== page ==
Further our open scholarships are tenable in any part of the world for any university programme, no matter how irrelevant to the needs of Trinidad and Tobago . This must be the only country in the world that uses tax payers' money to ensure that our most able nationals do not attend our own university.
Qualified students should be given a grant to attend UWI or the University of Trinidad and Tobago (UTT) based on a means test, and the top students may be given gold, silver or bronze medals. Scholarships to attend universities abroad should be in specific subjects and only when the courses are not offered at UWI or UTT.
However some of the students who do well in their undergraduate degrees at UWI or UTT should be encouraged to go abroad for postgraduate studies.
The fact that they will have spent their formative years of coming into adulthood (17 or 18 to 20 or 21) at university in Trinidad and Tobago will increase the likelihood of their returning home even if they go abroad for postgraduate studies.
Developing self-confidence in pupils
Self-confidence, particularly of our male youth, is sorely lacking. It is my view that a major cause for this is our authoritarian approach to teaching – the chalk and teacher-talk method – and not a word from the pupils.
Thirty-four years ago my second son who attended a “prestige” school in Trinidad after a year of secondary level schooling in the UK , said to me then that in the UK the students participated in the lesson. However, at the “prestige” school in this country, if the student tried to say anything, he was told by the teacher to shut up.
I have a grandson who recently attended the same prestige school and nothing has changed!
This authoritarian approach permeates our whole society, no doubt because of the approach to teaching referred to earlier, not least of all in our governance, and reduces our level of democracy in decision-making at all levels.
I believe that the lack of effective leadership in many spheres and shortcomings in our system of management are in part related to our lack of self-confidence created by the education system and by our deficiency in ethical values. These two problems, lack of leadership and poor management are severe handicaps in solving many of the problems that plague our society.
This must mean that the school principals be given the resources to carry out the additional responsibilities of financial control of allocated funds. There must be an agreed formula for funding based largely on the number of students, but also taking into account the age of the school since this would affect the cost of maintenance.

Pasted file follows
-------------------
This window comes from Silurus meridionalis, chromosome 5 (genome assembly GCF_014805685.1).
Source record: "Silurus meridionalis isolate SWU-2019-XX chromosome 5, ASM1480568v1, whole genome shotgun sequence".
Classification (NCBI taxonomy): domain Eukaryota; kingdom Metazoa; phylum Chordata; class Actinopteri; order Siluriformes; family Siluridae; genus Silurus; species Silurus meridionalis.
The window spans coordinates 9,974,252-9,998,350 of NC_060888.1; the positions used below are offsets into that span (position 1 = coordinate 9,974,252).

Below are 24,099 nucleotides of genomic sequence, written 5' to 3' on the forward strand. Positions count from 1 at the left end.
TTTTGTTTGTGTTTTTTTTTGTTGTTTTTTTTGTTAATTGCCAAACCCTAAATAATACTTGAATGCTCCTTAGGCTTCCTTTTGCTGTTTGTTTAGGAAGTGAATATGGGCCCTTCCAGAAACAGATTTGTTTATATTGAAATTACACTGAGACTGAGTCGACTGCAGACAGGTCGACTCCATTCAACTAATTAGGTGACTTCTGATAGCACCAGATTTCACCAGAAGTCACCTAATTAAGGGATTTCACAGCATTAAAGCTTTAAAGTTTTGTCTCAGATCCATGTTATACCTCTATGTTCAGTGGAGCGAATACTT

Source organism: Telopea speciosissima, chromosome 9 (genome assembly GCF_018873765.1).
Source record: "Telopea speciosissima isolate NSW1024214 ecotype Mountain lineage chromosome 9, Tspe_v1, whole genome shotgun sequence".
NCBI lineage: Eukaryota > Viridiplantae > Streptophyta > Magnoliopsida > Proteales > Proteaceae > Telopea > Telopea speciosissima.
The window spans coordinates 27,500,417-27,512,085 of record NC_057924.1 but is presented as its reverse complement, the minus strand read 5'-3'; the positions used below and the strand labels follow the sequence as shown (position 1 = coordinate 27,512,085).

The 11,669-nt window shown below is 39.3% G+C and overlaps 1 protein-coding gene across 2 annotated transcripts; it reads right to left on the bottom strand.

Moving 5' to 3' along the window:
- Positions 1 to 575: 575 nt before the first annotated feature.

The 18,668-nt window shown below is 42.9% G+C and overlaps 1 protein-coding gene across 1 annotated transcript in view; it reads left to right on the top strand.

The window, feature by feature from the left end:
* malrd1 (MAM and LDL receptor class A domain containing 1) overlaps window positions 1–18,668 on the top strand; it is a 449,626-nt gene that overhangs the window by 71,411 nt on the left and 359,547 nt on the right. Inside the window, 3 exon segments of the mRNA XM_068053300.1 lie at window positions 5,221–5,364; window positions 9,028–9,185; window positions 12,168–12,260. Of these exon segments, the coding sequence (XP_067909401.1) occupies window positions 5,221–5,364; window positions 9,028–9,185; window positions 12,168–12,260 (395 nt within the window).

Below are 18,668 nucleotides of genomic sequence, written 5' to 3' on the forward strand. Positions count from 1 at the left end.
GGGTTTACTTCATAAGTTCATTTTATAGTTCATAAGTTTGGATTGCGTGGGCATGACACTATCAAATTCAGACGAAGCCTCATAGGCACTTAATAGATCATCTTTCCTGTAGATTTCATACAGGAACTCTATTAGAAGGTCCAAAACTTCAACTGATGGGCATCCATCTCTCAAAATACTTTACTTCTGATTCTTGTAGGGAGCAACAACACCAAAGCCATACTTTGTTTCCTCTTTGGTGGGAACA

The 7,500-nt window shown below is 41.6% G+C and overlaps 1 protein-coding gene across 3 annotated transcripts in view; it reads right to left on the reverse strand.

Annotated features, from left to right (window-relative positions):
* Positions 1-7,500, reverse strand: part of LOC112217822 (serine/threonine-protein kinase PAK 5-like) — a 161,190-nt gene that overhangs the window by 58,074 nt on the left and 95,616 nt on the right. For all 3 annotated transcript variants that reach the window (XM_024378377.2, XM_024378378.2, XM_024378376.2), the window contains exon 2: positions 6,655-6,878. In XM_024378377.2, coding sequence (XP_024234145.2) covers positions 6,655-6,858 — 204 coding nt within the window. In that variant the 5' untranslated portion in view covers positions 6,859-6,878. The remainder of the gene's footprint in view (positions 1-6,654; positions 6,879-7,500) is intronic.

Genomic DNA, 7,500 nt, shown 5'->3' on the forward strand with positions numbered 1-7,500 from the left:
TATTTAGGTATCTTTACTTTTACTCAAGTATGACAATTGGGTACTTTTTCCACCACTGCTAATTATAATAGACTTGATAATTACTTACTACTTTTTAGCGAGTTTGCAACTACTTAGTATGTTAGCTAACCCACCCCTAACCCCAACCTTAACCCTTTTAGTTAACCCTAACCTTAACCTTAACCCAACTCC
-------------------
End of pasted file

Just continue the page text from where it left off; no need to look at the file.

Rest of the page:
In my view we should also consider providing the denominational schools with the resources to employ the teachers for their schools with the Ministry of Education specifying the minimum required qualifications. Perhaps then we could remove the requirement that some teachers be “non-graduate”!
Absenteeism and the need for substitute teachers
In the UK it is illegal to leave a class without supervision and the principal and the School Board would be liable. In this country, on a daily basis at many schools, even prestige denominational schools, classes are without supervision.
A sufficient number of teachers should be available on each school staff establishment to cater for normal absenteeism, but there should also be a pool of substitute teachers available in each school district to fill in when there are extraordinary circumstances.
Every effort should be made to encourage the formation of student Societies, including Student Councils. This is an important means of adding to the self-confidence of students by teaching them to manage their own affairs.
Recently, I listened to a television programme in which the Chairperson of the (Catholic) Commission on Social Justice participated and the discussion touched on the support that young males get from membership of “gangs” when parental support is
absent. It seems to me that schools could capture this need for group support by promoting student societies to give the young people a sense of belonging to a social entity. Some “prestige” schools discourage the formation of student councils. The reverse should be the case, that is, the school should encourage students to take the initiative in managing their affairs (with the necessary guidance and supervision).